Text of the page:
The Influencers’ Influencer: Anthony Orelowitz

WORDS Graham Wood

Ever wondered who inspired our current generation of architects? Anthony Orelowitz, a founding director of Paragon Architects, counts encounters with sculptures among some of the most moving and influential moments in forming his sensibility.

It starts to make sense that some of architect Anthony Orelowitz’s most profound experiences of “form in space”, a phrase he uses often, were sculptures, when you consider the corporate buildings his firm Paragon Architects is known for. From early breakthroughs (for the firm, and the Sandton skyline) like 15 Alice Lane, to landmarks such as Sasol Place, Alexander Forbes and 140 West Street, he’s added strong, sculptural forms to Joburg’s richest square mile. They’re often large and powerful, and they command the space around them. 

Anthony Orelowitz is a founding director of Paragon Architects.
Anthony is a founding director of Paragon Architects.

To take half a step back, though, he knew he wanted to be an architect when his parents built a house when he was just six or seven years old. He remembers that the architect was Michael Challis, a significant figure in local architecture in his time. “In those days, it was quite a beautiful house,” says Anthony. “Even at that age, I could understand what the architect had done spatially, and it stuck with me. “From [then on], I wanted to do nothing else.”

READ MORE: Johannesburg Home Designed by Anthony Orelowitz

(The late architectural historian Clive Chipkin lavishes significant attention on Challis’s own house, which he notes was “engaged with the landscape [and] responsive to the site”. He also comments on its “strong regional factor” – all of which is interesting when considering the house Anthony designed for himself recently. But more on that later.) 

The next part of Anthony’s “greater education” came not from a direct architectural influence, but from attending art classes with the famed Bill Ainslie, starting at just 11 or 12. Ainslie was a dynamic and influential artistic force on the local art scene from the 1960s until the 1980s, not only as an artist himself and a teacher, but as a pioneer of radically democratic multiracial art collectives, from the Johannesburg Art Foundation to the Federated Union of Black Artists and the Alexandra Arts Centre. He was closely associated with the likes of Dumile Feni and David Koloane, with whom he established the groundbreaking (and internationally replicated) Thupelo workshops, which eventually led to the establishment of the Bag Factory in Newtown. His early art classes, Anthony remembers, “were very innovative”. At the age of 13 or 14, they taught him to weld when he showed an interest, so that he could create metal sculptures.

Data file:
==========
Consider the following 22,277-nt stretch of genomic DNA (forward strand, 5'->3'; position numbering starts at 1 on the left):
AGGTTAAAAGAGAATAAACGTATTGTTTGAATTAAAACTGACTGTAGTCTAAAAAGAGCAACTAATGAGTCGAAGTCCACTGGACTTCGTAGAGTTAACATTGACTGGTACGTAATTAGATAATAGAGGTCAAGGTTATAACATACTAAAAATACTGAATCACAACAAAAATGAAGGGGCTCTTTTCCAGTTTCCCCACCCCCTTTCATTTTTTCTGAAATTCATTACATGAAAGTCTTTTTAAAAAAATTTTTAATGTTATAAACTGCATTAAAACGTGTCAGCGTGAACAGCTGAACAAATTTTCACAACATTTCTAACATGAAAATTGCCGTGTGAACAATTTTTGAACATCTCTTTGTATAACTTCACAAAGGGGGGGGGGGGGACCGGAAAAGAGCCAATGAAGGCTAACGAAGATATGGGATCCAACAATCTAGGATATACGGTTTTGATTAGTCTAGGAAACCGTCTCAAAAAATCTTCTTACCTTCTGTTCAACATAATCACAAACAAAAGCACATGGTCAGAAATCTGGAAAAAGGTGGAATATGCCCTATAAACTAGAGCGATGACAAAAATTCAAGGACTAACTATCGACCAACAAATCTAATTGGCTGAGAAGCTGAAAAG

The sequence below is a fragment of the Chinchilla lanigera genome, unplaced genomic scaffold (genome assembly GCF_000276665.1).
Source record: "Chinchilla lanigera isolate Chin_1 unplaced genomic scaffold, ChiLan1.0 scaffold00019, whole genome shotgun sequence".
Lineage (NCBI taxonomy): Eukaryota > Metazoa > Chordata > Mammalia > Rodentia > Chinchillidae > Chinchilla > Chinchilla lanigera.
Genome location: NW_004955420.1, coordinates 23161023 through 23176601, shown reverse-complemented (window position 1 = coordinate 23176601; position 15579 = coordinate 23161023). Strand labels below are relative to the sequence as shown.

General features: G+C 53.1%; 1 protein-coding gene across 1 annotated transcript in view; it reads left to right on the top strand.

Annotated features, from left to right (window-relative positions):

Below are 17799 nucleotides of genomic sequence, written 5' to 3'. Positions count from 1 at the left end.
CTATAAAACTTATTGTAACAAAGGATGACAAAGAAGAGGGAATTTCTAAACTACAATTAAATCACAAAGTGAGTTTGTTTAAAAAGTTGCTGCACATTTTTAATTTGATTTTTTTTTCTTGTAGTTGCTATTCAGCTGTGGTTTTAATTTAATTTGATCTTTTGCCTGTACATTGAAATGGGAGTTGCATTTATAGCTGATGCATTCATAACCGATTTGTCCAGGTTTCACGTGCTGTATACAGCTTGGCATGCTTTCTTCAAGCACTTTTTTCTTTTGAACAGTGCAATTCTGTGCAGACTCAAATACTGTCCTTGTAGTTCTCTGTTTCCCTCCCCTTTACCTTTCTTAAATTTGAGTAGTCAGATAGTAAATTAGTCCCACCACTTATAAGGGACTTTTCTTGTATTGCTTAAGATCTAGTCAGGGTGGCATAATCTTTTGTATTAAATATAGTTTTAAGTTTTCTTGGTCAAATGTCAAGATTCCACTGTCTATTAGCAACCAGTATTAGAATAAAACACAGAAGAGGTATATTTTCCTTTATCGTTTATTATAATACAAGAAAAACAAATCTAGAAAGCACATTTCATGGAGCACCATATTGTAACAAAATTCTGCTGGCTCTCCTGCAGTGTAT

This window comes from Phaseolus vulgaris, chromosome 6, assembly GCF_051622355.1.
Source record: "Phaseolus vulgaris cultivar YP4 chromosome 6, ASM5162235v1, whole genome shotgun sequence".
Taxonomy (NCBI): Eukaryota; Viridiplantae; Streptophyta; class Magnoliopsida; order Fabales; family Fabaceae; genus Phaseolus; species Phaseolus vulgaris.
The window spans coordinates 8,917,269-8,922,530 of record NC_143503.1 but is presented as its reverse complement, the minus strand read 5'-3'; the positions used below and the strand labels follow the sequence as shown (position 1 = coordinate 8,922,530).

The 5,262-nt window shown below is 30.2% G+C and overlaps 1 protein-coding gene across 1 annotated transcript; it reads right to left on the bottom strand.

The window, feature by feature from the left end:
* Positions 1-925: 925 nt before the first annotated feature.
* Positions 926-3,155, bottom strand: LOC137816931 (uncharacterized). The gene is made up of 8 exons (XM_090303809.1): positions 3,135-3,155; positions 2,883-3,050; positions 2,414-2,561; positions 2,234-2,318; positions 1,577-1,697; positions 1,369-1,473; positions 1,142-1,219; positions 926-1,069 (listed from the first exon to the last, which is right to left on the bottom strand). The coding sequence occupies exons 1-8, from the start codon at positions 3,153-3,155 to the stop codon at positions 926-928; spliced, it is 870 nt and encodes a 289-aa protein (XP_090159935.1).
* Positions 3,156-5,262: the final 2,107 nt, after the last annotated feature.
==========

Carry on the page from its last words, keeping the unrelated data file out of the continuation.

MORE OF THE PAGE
READ MORE: Barloworld Equipment’s Headquarters Designed by Paragon Architects

Later, as an architecture student travelling to Rome for the first time, he suddenly found himself among the buildings and streets he’d replicated so often in drawings. Their transformation from “two-dimensional plane into three-dimensional experience” was incredibly powerful for him. Nevertheless, he was perhaps most impressed by some of the sculptures he encountered in the city, especially Bernini’s Apollo and Daphne